What if firefighters would have arrived at Pet World and the fire had already been extinguished by sprinklers? What if they wouldn’t have had to chop through the roof to access the fire and instead could have located it using addressable detectors? What if they could have run straight to the animals instead of fighting blindly through the black smoke? The outcome certainly would have been very different. It could have been different and it should have been different. This is what we must live with every day for the rest of our lives and exactly why we want the city’s help in preventing a tragedy like Pet World’s from ever happening again.

We want to bring your feedback to the city commission before they vote on fire codes at their Sep. 1 meeting. Please share your thoughts in the comments below or on this post at facebook.com/petworldlawrence or on twitter @petworldkansas and THANK YOU FOR SOUNDING OFF!!

Snake Snuggles? Post fire love from the limbless.

Ben Smith at ConfabuLarryum, overcoming his fear of snakes in a big way.

Ben Smith at ConfabuLarryum, overcoming his fear of snakes in a big way.

Last week we shared some social media posts about this fabulous, local festival called Confabularryum! The event founder, Ben Smith, messaged me to thank me for sharing and he mentioned his desire to include Pet World in the event but his hesitance to reach out because of the tragic fire. Understandable. We actually have an interesting history with Ben and Callahan Creek, the marketing agency he works for. We had been following Ben on twitter but ended up going all the way to Orlando before meeting him in person, at a pet industry trade show, of all places. He gave presentations that really motivated pet business folks, especially those who can’t resist his British accent. Crazy we all live in Lawrence but had never met. Who knew our paths would cross again just down the street at South Middle School?! I told him I would like to run it past my staff just in case someone could bring over a critter or two.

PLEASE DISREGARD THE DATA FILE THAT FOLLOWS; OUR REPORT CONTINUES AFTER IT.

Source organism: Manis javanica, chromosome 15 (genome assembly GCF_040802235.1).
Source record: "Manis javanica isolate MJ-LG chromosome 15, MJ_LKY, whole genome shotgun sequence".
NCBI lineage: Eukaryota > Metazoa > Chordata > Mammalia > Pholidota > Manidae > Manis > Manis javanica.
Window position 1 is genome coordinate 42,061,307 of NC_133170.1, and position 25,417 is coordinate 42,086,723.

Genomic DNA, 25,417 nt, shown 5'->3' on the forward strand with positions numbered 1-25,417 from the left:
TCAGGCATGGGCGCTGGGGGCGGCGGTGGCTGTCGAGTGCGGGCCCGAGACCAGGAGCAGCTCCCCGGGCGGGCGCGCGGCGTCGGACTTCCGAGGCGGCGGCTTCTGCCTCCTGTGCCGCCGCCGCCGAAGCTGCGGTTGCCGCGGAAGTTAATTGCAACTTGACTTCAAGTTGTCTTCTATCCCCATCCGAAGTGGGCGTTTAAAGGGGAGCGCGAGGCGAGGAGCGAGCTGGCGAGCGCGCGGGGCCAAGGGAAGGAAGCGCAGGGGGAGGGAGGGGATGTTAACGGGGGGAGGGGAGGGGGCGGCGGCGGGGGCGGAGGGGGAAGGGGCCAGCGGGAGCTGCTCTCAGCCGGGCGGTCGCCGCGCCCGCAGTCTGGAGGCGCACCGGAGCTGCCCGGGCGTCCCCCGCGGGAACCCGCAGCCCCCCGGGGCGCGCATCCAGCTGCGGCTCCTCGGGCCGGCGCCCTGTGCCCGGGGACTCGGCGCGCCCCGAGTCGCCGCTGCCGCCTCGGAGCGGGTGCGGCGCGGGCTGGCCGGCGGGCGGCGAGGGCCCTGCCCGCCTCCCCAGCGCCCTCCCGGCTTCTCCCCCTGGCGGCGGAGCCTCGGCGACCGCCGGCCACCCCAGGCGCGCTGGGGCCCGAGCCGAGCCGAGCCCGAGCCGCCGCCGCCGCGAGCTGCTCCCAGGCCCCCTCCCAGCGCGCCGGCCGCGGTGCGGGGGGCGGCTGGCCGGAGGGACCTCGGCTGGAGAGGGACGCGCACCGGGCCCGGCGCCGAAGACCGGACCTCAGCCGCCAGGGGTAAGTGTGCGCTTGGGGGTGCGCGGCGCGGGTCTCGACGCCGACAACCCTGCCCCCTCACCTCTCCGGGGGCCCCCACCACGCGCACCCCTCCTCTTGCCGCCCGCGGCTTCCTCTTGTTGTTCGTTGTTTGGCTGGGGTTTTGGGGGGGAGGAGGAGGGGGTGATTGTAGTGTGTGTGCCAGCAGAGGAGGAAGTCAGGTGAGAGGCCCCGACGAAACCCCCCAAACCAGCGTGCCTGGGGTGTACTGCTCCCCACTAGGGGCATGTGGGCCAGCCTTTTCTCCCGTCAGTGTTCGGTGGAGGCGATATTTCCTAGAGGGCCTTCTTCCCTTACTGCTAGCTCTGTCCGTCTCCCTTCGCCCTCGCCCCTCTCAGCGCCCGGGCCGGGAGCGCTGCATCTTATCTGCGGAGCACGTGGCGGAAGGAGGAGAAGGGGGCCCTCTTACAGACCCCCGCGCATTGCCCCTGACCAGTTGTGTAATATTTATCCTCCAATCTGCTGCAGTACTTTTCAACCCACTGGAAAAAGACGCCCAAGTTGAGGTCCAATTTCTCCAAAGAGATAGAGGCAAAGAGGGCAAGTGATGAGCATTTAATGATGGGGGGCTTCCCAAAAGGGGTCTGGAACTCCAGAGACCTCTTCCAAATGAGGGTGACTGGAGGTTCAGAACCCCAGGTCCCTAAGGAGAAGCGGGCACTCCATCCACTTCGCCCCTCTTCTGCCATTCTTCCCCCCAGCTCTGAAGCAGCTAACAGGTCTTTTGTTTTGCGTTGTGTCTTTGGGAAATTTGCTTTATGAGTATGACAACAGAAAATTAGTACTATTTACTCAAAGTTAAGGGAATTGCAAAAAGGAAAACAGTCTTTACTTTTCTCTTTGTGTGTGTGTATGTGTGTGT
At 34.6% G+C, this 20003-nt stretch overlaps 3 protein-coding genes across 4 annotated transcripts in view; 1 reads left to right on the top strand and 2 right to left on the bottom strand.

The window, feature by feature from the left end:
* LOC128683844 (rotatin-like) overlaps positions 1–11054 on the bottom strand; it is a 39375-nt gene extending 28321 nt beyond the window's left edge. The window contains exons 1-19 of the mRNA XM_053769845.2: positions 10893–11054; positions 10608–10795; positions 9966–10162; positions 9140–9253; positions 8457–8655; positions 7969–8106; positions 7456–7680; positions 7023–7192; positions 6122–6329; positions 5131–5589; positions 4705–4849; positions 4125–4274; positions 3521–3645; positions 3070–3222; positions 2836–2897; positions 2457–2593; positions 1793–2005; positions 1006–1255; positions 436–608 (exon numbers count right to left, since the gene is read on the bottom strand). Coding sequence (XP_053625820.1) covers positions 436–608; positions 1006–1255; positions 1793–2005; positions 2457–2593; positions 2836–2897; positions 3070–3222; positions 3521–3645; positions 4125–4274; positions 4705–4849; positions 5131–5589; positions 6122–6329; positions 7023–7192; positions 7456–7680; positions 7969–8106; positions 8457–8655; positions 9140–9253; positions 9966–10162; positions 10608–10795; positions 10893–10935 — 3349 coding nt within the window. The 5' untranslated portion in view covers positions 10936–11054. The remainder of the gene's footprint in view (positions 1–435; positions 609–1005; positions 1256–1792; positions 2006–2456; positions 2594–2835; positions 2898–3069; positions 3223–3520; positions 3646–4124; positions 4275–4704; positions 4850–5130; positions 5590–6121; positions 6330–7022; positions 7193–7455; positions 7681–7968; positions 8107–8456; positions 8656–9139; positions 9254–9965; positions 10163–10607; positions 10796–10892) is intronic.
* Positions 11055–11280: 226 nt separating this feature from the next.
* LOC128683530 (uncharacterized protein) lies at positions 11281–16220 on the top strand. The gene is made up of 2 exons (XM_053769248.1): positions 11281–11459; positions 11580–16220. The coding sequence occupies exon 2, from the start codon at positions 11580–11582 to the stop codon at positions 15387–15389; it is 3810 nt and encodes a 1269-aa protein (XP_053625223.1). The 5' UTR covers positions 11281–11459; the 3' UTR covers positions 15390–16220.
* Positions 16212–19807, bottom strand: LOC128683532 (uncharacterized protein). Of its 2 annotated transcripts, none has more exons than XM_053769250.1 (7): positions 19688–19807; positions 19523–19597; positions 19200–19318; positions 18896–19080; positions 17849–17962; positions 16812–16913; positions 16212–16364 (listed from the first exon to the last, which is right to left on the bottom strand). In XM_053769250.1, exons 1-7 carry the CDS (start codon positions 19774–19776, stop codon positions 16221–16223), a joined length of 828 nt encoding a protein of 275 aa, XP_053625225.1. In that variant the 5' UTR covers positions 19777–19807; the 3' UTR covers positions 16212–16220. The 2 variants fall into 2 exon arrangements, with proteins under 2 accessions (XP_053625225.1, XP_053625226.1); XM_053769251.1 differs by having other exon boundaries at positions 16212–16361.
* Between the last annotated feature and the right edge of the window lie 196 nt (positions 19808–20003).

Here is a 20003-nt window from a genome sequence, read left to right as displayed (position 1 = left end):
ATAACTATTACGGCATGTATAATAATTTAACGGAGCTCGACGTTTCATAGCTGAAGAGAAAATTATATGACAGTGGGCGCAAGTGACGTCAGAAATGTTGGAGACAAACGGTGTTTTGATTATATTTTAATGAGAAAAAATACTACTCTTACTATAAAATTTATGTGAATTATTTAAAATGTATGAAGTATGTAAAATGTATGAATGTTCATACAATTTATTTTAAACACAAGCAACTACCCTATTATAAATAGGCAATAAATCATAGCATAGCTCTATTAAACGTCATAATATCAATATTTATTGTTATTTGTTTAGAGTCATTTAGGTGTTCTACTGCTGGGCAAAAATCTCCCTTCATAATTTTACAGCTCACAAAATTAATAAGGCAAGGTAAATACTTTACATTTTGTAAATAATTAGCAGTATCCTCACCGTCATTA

In our employee group thread I asked if anyone was free Saturday and would be interested in sharing animals at Confabularryum. Most of our employees have been laid off since the fire and not all of them have replaced their PW jobs so I had no idea what response I’d get. Amazingly, not only did several of them offer to help, one in particular even offered to bring Goliath to the festival and then to our temporary location for a visit!

Goliath, the local celebrity snake.

Goliath, the local celebrity snake.

Goliath is our large, rescued Burmese python who instantly became famous on social media when rescued by fire fighters. Folks love to tell us the story of how they saw a firefighter cross himself before entering the building then emerge a few moments later with this 13 foot snake. The funny question was whether his crossing was because of the fire risk or the snake risk. Locals know and love Goliath from his travels to schools to teach kids about Rain Forest animals. He also helps us teach customers what not to buy when it comes to appropriate pets.

The visit was fun for everyone even though many of us got emotional, customers included. At the festival, many children and adults shared how Goliath was the first snake they had ever touched. That concept of touching a snake for the first time is one I had completely taken for granted. At Pet World, we have shared that moment with folks every day for the last 27 years. Literally. Every single day. Human-animal interaction is a critical part of our mission.